Devon Dick | Cut US Embassy some slack
It is reported that our attorney general (AG), in reacting to a rainbow flag being flown at half mast in solidarity with the worst mass killing in United States (US) history, said the Americans were disrespectful to Jamaican laws. Apparently, this is deduced because the rainbow flag is primarily associated with the LGBTIQ movement. However, with 50 lives being senselessly and brutally snuffed out in this horrific tragedy, the AG should cut the US Embassy some slack. Even if what she said was true, allowance can be given that is not normally allowed, and not treat the Americans as harshly as deserved.
The death of a loved one is one of the most stressful happenings in life. Then when death is sudden and tragic the stress is taken to another sphere. Loved ones react in shock, denial and irrational behaviour. Sometimes people will even litter a place in paying homage to the dead. It might be against the litter law but grieving people are cut some slack to put flowers, card and other memorabilia on a sidewalk.
Therefore, our AG comes across as insensitive and uncaring in the face of the US calamity. Furthermore, the AG could be accused of being hypocritical in raising alarm about the rainbow flag being disrespectful to Jamaican laws and she never publicly, to the best of my knowledge, utter a word about the illegal activity of Jamaica Labour Party and People's National Party political flags being flown in public spaces even after the recent general election.
Even if the US Embassy did not fly the Christian flag after last year's killings of nine at Charleston AME Church, South Carolina, and even if the Columbine High School flag was not flown after the mass killings in 1999, the AG should cut the US Embassy some slack.
And worse, many bright legal minds claim that no law was 'disrespected' by the Americans. However, we must cut the AG some slack and believe she knows basic Jamaican laws and allow her time to defend her statement in Parliament.
However, it is not only the AG who has been insensitive but also the church umbrella group. The group, in a press release, expressed sadness on the deaths and then went on to talk about gun control and guns coming into Jamaica from the US. That was not the right time to mention gun control.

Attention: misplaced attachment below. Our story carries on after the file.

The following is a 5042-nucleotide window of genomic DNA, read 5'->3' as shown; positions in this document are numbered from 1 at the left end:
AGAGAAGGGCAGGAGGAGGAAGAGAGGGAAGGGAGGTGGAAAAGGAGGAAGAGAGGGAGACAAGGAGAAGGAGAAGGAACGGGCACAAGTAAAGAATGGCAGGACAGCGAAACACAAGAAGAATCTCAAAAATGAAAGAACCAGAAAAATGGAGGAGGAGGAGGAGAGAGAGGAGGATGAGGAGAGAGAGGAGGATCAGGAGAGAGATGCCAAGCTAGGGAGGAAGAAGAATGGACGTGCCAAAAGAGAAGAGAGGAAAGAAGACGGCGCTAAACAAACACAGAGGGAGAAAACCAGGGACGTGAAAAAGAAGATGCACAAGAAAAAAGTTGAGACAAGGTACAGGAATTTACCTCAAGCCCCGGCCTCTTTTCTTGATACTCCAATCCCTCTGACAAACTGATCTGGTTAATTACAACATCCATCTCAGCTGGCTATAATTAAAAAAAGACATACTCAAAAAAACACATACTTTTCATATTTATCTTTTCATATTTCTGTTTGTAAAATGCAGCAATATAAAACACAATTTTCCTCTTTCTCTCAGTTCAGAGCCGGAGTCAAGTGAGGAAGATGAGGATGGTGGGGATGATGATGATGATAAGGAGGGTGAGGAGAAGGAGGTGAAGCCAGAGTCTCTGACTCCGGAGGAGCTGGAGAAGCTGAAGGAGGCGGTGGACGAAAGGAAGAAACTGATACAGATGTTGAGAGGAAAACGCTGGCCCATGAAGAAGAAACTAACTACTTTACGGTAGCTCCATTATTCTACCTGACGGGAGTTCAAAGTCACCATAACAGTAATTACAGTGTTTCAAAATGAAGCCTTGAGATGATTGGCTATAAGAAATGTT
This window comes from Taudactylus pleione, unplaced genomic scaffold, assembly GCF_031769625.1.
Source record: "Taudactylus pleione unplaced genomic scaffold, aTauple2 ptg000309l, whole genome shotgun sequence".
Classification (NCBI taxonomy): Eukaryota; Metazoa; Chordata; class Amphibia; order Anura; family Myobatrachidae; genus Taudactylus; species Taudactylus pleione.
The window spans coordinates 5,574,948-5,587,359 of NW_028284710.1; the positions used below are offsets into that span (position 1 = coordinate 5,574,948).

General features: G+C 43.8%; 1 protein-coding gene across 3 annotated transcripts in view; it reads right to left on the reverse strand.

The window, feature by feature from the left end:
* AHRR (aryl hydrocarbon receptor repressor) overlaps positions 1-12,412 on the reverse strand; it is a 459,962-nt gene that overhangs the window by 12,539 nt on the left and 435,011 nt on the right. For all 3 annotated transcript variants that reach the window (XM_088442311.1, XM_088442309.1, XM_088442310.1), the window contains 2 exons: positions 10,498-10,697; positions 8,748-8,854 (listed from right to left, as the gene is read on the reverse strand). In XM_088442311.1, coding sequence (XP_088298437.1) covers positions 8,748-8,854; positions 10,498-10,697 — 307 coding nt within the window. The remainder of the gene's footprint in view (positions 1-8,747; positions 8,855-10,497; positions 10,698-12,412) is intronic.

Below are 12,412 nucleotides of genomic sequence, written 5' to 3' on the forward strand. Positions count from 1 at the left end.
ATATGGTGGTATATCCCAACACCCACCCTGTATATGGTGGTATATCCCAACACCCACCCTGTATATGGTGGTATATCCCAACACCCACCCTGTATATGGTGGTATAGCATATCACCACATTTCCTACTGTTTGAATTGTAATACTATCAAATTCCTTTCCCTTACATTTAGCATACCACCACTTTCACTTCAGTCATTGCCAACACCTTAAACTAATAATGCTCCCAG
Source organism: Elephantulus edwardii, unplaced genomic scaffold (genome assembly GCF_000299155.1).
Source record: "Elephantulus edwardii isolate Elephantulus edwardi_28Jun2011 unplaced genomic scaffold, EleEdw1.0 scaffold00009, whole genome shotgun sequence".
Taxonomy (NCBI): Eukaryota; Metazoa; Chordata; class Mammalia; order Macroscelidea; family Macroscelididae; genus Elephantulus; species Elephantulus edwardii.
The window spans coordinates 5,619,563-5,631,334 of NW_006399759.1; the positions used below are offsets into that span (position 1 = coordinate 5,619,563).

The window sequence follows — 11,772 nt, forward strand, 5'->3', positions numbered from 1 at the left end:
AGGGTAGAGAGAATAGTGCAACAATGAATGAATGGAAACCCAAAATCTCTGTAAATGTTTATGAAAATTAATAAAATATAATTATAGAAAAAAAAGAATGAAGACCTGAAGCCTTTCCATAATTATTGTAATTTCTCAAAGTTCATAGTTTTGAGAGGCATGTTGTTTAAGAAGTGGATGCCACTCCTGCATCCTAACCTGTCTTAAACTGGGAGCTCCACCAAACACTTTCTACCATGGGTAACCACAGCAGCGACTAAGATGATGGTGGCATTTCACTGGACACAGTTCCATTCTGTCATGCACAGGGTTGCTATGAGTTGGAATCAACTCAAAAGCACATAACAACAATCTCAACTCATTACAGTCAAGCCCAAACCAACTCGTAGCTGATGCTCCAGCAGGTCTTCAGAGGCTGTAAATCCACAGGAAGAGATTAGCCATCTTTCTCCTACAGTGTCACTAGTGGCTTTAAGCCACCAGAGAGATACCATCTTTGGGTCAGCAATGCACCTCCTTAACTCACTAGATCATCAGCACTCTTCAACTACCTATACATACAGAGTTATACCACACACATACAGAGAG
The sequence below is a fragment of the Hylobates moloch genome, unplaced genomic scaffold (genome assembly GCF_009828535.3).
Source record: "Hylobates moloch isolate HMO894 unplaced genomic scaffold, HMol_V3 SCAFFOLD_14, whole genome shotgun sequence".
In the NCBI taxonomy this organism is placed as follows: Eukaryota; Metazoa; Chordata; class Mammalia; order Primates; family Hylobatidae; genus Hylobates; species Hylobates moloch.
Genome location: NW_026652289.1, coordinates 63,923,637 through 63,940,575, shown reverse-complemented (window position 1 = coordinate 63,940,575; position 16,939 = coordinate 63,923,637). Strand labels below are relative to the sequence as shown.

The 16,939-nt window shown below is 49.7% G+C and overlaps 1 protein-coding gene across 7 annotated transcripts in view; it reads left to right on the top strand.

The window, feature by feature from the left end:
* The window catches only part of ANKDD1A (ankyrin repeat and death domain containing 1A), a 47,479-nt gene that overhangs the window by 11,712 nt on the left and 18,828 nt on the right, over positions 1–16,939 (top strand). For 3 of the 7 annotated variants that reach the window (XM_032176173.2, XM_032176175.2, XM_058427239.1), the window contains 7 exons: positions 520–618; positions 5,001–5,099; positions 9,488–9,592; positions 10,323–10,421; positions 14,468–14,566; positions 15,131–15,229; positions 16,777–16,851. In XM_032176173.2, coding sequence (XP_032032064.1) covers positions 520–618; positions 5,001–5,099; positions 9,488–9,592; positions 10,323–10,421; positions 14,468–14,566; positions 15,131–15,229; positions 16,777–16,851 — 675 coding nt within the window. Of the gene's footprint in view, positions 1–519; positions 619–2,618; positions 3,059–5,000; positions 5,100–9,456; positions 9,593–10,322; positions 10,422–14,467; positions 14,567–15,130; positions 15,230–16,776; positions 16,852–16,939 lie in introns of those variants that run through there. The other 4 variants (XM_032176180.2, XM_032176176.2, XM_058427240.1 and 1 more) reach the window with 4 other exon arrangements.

Equally insensitive was CNN reporter Anderson Cooper, who interviewed Florida Attorney General Pam Bondi, outside the hospital, about her previous stance against gay marriage and how she is being so helpful in this tragedy. Anderson saw potential hypocrisy. We see insensitivity. The day after the tragedy, in front of the hospital is not the time or place for such questions. Perhaps next week, but cut her some slack.
Last Monday, in speaking at the nine night for the late Glenroy Sinclair and Gary Spaulding, I made the observation that too many persons are using the Orlando killings for their personal agenda when the focus should be on the families and friends of the deceased and injured, who are suffering emotionally and are in mental, spiritual and physical agony. It would have been a great gesture if our Government had offered Jamaica as a vacation spot for immediate family members.
The Bible states that death is the last enemy to be conquered and Jesus wept profusely and was 'greatly disturbed in spirit and deeply moved' because of the death of Lazarus (John 11:31-33). Jesus was upset.
Life is special and sacred and we must get upset at the wanton lost of lives but also, we must be in solidarity with those who mourn.
• Rev Devon Dick is pastor of the Boulevard Baptist Church in St Andrew. He is author of 'The Cross and the Machete', and 'Rebellion to Riot'. Send feedback to firstname.lastname@example.org.